I worked as a Nurses Aide when I made Scotland my Home with my Scottish husband. I worked in this Beautiful Big old Victorian house that was turned into the Home in Aberdeenshire. It was hard for me at times because one or two would ask me.."Why am I here" because they (1 or 2) still could walk and do everything, and that was hard to see. I believe the Lord in all of His Love has been so gracious to the elderly. Many were forgetful and dreamy and so they were ok, so thats what age mercifully does to many of the Old..thankfully! But unless I hadnt worked in the Home I never realized many things. Sometimes we just dont know! You know Love never dies Erin, I believe and she is in the arms of Infinate Love now! That was beautiful ox

hint said...

Oh Erin, what an amazing necklace to tell such an important story of loss and angels. Yes, I do believe that the spirit works through people and things to move us...where to I'm not sure! I look for them every day. Sometimes I listen to them and sometimes they patiently wait for another opportunity for when I'm open to the message :) xoxo Beth

rosebud101 said...

Angels? Of course, where would we be without them?

Cynthia said...

Well, as I read the poem and view your necklace, I was prepared to comment about the haunting beauty of both. But, then I read your story of your grandmother passing and I was completely moved. I read it as I was eating my lunch. I had to stop eating, so I could read un-distracted. And when I was finished, tears were rolling down my face. (hopefully my co-workers did not notice the crazy lady crying in the corner!!) I was so moved because it's a touching story, but also because I do believe your grandmother was reaching out to you at that moment, as if to tell you "it's ok, I understand". I hope that you still have a strong relationship with her, and that she continues to watch over you.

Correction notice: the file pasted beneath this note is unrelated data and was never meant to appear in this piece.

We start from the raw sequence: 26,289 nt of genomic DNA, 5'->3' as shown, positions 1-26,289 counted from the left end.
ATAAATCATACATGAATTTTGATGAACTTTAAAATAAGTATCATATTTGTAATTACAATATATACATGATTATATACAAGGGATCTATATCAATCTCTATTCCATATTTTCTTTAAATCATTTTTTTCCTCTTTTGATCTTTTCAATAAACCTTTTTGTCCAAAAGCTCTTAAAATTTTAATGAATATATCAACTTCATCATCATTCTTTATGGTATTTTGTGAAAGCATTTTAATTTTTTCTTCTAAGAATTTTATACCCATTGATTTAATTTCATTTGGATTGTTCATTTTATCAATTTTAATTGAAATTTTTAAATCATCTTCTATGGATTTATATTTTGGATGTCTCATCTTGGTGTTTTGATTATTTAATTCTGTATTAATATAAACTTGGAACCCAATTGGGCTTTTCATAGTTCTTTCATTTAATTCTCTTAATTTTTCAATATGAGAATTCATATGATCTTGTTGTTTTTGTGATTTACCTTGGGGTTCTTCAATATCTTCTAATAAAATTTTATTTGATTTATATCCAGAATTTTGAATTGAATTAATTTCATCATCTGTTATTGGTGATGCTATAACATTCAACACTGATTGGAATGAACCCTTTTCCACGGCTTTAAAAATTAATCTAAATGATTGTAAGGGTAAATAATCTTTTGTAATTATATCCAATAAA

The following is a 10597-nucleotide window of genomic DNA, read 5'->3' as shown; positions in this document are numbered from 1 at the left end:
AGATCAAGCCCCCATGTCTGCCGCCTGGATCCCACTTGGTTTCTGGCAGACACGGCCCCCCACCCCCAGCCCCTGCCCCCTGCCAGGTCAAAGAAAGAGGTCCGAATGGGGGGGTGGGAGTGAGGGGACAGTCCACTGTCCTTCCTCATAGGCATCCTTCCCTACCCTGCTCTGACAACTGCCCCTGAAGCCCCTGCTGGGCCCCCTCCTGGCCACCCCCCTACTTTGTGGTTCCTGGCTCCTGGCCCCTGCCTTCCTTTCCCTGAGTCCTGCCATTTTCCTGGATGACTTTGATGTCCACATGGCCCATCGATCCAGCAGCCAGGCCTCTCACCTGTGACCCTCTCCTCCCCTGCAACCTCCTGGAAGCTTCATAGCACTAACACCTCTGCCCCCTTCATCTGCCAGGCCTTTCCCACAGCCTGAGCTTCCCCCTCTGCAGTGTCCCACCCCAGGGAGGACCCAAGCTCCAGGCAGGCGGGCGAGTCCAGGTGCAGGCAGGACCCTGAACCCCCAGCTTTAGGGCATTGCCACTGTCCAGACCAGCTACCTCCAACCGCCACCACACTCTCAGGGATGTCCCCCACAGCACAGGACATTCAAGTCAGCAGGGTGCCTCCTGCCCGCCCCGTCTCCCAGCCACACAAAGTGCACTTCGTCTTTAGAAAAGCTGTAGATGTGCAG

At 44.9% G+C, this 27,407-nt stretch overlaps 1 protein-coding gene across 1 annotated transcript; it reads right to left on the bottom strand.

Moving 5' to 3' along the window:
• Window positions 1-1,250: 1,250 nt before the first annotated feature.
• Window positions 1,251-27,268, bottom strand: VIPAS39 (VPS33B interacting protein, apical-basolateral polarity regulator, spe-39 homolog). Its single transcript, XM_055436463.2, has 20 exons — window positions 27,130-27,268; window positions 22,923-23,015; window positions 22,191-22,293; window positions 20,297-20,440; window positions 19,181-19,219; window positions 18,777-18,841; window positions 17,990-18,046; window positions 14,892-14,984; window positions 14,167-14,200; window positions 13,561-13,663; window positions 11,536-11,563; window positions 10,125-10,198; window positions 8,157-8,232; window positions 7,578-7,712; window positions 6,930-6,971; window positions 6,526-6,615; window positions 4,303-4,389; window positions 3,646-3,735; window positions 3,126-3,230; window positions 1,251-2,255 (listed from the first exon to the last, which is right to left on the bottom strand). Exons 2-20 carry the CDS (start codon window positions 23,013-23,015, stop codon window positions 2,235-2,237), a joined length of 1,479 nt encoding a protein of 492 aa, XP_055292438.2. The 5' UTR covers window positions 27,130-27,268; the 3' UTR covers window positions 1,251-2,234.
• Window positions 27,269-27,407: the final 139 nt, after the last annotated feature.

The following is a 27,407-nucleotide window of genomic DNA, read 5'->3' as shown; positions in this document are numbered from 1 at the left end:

lynsey said...

Erin Your necklace is truly beautiful.

Your story touched my soul, I, mercifully have not yet had that feeling of utter grief, but i have watched others go through it. The subject of angels is something i have pondered, it is warming for the heart and soul to believe that there is someone or something watching over us and protecting us. But i feel, as you say we need not look always to the heavens, but see the angels whom dwell around us and within us.

About 5 years ago i was the victim of a violent man, this man almost took my life in the physical sense, but did murder my soul. 2 years ago i believe i met an angel in the form of my partner Benjamin. Through his patience, care, love and understanding my soul was restored, and because he helped me find my strength i am now realizing my dreams, sometimes our Angels are closer than we know.

Mandy said...

Gorgeous necklace Erin, it's, well, heavenly! I definitely believe in angels or maybe it's that I believe the souls of those who love us and have passed are still here watching over us. But then, that's an angel isn't it? Lovely story.

Brandi said...

Beautiful, Erin, both the story and the necklace. Actually, I'm in tears over here, and this is all I can write that's coherent.

Marieke said...

Normally I'm a bit of a blog-lurker but this time your story moved me to tears and I simply had to comment.

My Opa which is Dutch for Grand-dad died when I was about 8 years old. I always felt we had a special bond, he was a sweet uncomplicated man but one with great whisdom and one of the things I remember very well was the fact he always gave us good advice.